“A man from the plains, from these great open spaces … tends to be a nomad, tends not to see barriers. You don’t see barriers from childhood on. What you see is the horizon,” said Mr. Chavez.

The stereotype in Venezuela is that people from the plains, or “llaneros,” tend to be talkative, boisterous cowboy types with a rich tradition of folklore. Mr. Chavez fits the bill.

“I have deep roots here,” he said. “When I die I want them to bury me here in this savanna, anywhere, because you feel like a part of it.”

He said it was the injustice he saw here — of “impoverished people living atop a sea of oil” — that drove him in the 1980s to lead a secret dissident group. As he drives past stands where poor people still sell pineapples and cantaloupes today, he reflects, “We’re in the process of freeing the slaves. It’s still slavery, disguised.”

He has expressed the idea so often that it sounds almost rehearsed, yet still seems heartfelt.

The extent to which Mr. Chavez is actually leading a liberation struggle — or just using Venezuela’s oil wealth to buy popularity — is one of the country’s great debates. His government is carrying out agrarian reform and pouring billions of dollars into anti-poverty programs. But to some old friends like Douglas Bravo — a former Marxist guerrilla leader of the 1960s and 70s — a new Chavista elite today is in a power struggle with competing bourgeois factions.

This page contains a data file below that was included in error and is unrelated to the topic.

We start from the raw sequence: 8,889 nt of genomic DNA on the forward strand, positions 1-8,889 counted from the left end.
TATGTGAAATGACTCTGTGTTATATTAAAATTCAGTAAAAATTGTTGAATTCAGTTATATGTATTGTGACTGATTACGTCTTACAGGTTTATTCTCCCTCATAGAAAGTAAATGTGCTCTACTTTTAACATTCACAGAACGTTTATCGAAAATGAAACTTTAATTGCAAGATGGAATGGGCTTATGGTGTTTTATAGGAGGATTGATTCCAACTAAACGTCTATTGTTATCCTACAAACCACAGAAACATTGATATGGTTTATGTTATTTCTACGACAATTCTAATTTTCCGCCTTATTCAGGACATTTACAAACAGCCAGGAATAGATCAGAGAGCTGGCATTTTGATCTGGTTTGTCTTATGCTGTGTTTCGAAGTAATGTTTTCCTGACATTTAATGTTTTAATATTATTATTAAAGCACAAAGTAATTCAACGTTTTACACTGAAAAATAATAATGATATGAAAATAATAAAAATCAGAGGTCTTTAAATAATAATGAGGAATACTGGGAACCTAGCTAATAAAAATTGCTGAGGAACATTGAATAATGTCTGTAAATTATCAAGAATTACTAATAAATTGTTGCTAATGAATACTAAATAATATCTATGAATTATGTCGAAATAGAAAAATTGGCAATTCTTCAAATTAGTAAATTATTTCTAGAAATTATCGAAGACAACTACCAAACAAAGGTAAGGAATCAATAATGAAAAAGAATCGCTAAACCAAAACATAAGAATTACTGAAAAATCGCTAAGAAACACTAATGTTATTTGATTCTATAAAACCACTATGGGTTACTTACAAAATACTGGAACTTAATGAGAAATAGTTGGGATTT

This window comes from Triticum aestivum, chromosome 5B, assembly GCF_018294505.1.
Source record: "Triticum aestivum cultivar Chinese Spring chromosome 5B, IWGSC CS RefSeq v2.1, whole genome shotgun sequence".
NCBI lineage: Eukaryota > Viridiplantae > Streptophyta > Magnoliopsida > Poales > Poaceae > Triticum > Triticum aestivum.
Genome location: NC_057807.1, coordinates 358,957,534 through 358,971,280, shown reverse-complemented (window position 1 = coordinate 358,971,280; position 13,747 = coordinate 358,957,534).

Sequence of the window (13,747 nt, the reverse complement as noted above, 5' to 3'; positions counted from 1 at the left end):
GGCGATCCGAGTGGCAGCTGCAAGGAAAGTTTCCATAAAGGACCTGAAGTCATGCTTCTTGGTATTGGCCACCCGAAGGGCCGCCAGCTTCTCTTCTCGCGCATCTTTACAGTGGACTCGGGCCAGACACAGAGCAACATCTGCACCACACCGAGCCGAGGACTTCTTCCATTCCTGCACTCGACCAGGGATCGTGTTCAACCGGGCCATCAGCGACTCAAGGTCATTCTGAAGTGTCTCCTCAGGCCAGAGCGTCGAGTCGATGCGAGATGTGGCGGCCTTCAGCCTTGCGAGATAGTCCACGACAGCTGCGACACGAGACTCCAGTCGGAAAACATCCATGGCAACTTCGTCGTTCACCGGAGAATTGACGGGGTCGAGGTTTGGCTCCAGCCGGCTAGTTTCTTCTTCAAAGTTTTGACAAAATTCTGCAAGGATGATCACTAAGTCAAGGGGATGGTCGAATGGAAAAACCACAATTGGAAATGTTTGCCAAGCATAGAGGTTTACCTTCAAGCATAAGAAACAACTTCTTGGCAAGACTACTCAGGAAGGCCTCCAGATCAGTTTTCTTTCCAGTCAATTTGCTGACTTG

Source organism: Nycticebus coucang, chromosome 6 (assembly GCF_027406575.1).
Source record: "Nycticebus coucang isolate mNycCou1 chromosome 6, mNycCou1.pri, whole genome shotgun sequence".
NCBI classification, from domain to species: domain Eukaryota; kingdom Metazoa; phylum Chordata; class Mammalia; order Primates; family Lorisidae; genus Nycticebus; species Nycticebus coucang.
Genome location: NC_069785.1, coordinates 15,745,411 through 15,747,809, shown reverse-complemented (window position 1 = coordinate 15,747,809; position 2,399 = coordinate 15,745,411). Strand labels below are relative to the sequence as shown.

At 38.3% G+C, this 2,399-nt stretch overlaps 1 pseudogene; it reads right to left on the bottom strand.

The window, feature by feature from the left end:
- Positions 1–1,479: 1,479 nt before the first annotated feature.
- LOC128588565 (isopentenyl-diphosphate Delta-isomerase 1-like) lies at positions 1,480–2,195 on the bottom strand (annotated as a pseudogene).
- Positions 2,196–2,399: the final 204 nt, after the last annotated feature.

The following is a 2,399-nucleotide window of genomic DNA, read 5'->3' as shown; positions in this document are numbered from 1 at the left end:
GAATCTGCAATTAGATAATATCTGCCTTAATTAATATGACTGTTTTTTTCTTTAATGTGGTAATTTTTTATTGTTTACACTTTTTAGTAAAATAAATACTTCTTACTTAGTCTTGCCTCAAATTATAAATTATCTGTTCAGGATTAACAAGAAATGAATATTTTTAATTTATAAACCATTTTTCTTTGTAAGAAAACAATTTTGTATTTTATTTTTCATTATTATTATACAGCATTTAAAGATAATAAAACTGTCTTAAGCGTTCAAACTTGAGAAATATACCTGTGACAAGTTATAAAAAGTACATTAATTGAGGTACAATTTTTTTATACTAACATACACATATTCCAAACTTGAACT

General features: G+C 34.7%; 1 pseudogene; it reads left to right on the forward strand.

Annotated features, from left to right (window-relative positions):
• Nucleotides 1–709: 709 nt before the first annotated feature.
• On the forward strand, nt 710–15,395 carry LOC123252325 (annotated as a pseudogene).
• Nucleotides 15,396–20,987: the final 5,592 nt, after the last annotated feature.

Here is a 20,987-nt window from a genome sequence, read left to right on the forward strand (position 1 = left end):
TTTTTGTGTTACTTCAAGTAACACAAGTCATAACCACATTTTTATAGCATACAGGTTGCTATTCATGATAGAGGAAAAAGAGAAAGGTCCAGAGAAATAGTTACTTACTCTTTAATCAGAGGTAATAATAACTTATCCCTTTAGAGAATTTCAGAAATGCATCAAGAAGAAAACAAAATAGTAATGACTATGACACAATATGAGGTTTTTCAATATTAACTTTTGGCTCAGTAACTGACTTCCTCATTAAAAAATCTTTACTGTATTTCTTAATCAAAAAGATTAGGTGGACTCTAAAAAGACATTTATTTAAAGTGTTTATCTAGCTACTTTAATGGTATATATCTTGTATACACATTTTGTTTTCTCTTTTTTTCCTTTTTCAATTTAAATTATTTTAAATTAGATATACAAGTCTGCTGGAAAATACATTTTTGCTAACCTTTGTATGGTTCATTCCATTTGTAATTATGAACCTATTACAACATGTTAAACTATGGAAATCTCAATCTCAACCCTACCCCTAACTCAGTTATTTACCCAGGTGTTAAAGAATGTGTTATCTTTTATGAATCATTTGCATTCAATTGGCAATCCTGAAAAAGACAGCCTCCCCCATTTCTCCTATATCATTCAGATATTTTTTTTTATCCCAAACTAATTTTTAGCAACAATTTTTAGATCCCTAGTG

“Chavez is an intelligent man, a man who dominates that game of the real elements of power and has the capacity to be constantly learning,” said Mr. Bravo, who respects Mr. Chavez but disagrees strongly with his policy of forming joint ventures with multinational oil companies.

Much has changed since the charismatic lieutenant colonel led a failed coup in 1992. Mr. Chavez is now at the apex of power in one of the world’s top oil-producing nations, accustomed to the finest tailored suits and the leather seats of the presidential jet.

Yet he seems to believe he is still that poor soldier from the plains, leading a revolution.

“I’m still a subversive,” he said. “I think the entire world has to be subverted.”

The tinted window rolls down at a military checkpoint, and startled troops snap to attention when they see their president at the wheel.

“Fatherland, socialism — or death. Good afternoon, my commander in chief,” a national guardsman blurts out, saluting with an expression of shock.